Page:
The "free market argument", as you have put it, only applies when the definition of a free market includes a clause where no individual is permitted to infringe on the rights of another individual, and most free market advocates, including libertarians like Penn & Teller, would accept only this working definition of said argument. I hope this has highlighted why (if it is to be accepted that recycling causes more pollution and disease while refuse collection has the opposite affect), that these two services currently offered by government are not exactly the same system of government subsidies: Recycling pollutes, whereas refuse collection prevents.

"Let the people [individually] decide these things, not the government." Yes, let the people individually decide on things only that do not infringe on others' individual rights, such as education, as you have pointed out - regardless of each individual's own personal wealth or lack thereof. But that is a debate for another day.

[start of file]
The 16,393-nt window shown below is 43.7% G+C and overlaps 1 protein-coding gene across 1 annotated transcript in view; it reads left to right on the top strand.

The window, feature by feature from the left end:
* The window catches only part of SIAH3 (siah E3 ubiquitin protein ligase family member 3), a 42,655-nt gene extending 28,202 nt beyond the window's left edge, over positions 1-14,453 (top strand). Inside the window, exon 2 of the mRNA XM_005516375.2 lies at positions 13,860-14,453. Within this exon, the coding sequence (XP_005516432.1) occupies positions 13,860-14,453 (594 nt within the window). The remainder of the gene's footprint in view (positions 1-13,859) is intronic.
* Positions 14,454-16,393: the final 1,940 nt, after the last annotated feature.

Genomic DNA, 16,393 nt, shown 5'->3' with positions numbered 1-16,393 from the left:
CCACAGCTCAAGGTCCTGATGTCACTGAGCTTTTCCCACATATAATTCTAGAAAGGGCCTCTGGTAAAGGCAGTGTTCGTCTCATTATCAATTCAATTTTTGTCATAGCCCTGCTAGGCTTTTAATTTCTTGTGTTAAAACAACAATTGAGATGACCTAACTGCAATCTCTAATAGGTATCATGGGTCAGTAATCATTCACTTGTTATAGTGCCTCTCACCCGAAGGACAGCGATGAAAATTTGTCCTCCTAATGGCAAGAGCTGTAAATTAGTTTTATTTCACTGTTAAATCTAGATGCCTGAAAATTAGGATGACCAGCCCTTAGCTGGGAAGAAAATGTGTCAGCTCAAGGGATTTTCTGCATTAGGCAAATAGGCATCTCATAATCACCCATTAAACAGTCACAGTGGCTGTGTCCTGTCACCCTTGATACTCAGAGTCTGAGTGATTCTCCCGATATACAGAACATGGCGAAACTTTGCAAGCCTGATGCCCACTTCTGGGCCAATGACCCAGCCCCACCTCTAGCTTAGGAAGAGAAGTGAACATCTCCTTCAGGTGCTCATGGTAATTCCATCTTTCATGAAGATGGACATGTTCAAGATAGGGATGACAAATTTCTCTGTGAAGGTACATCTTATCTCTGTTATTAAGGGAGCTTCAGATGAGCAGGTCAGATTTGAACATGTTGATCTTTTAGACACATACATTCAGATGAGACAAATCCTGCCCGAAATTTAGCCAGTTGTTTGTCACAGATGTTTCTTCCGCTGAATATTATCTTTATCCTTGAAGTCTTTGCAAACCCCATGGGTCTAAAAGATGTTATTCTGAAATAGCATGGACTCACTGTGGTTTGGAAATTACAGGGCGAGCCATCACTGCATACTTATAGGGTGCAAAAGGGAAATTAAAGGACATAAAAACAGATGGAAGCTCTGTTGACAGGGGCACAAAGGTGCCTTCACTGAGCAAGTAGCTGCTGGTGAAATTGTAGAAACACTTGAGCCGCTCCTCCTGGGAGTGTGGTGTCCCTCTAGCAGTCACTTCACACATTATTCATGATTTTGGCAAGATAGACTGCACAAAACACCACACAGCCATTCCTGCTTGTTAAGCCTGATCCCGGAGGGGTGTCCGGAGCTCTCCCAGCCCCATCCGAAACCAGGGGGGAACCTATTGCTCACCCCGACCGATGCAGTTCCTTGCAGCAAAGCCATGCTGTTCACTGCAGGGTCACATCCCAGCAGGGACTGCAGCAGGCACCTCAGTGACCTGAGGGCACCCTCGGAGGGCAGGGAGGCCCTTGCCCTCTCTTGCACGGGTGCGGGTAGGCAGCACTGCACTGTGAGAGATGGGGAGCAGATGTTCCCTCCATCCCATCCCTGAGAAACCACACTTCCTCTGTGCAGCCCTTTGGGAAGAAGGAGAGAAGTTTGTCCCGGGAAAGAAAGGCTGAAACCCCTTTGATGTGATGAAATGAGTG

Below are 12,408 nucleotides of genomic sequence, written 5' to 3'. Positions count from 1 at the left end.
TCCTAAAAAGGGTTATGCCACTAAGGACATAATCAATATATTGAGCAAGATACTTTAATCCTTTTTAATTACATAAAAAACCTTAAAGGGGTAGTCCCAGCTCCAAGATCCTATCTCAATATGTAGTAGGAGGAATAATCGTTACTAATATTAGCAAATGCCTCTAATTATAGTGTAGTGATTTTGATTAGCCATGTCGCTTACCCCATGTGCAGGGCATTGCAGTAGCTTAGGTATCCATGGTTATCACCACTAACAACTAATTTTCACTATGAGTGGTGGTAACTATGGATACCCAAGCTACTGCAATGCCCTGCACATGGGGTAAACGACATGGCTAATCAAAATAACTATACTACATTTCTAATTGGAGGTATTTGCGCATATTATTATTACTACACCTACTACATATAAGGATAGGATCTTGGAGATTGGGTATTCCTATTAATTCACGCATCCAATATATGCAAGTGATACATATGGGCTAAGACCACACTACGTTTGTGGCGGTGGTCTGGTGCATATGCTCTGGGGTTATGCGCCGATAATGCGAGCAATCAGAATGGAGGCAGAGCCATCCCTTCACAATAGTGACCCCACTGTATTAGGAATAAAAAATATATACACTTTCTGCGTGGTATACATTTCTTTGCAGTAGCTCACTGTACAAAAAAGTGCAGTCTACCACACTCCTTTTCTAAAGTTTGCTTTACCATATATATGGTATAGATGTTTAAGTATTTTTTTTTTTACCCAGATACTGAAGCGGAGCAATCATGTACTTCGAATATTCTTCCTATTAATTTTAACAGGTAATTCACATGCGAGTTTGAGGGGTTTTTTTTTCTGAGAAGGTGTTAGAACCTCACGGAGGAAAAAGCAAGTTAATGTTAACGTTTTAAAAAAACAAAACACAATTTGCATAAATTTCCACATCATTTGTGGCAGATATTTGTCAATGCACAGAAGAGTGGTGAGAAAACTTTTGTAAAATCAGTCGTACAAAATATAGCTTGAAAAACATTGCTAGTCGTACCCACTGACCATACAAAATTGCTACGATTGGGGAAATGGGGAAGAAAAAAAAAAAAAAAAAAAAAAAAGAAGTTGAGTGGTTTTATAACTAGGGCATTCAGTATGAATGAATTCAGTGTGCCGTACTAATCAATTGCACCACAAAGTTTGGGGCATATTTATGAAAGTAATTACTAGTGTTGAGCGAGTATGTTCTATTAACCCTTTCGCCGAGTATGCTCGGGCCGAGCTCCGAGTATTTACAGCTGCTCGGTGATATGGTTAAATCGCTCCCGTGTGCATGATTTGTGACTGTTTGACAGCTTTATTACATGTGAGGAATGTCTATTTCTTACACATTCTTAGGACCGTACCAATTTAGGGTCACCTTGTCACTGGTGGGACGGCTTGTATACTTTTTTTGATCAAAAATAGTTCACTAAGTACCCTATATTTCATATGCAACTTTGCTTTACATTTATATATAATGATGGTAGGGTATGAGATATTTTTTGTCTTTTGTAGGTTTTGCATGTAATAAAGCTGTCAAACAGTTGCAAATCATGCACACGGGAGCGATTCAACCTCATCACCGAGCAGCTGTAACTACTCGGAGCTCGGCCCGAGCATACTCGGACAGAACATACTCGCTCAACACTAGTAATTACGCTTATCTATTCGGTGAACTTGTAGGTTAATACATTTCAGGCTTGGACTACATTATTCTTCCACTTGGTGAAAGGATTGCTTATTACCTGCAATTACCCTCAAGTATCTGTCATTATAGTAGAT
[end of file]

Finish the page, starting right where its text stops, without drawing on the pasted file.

Has this reply been in vain, or will it be read and responded to? :-)


Posted by
Alastair
2005-04-17 09:49:00 -0500
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Steve, thanks for the comment, no matter that some time has elapsed since the article was written...

This article was written in 2005, and I can barely remember writing it, let alone the P&T episode on which it was based. Still, the argument that recycling is bad because it causes more pollution than it prevents is a new one to me. Care to restate the P&T position? (or your own?)

I'm not entirely sure I follow the libertarian argument you propose, in fact it strikes me as something of a straw man. But seeing as it seems to rely on the premise that recycling causes more pollution than it prevents, perhaps lets just start there.


Posted by
shibby
2005-04-17 09:49:00 -0500
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I've just caught on the P&T show, just want to say that i googled the show and got onto your blog.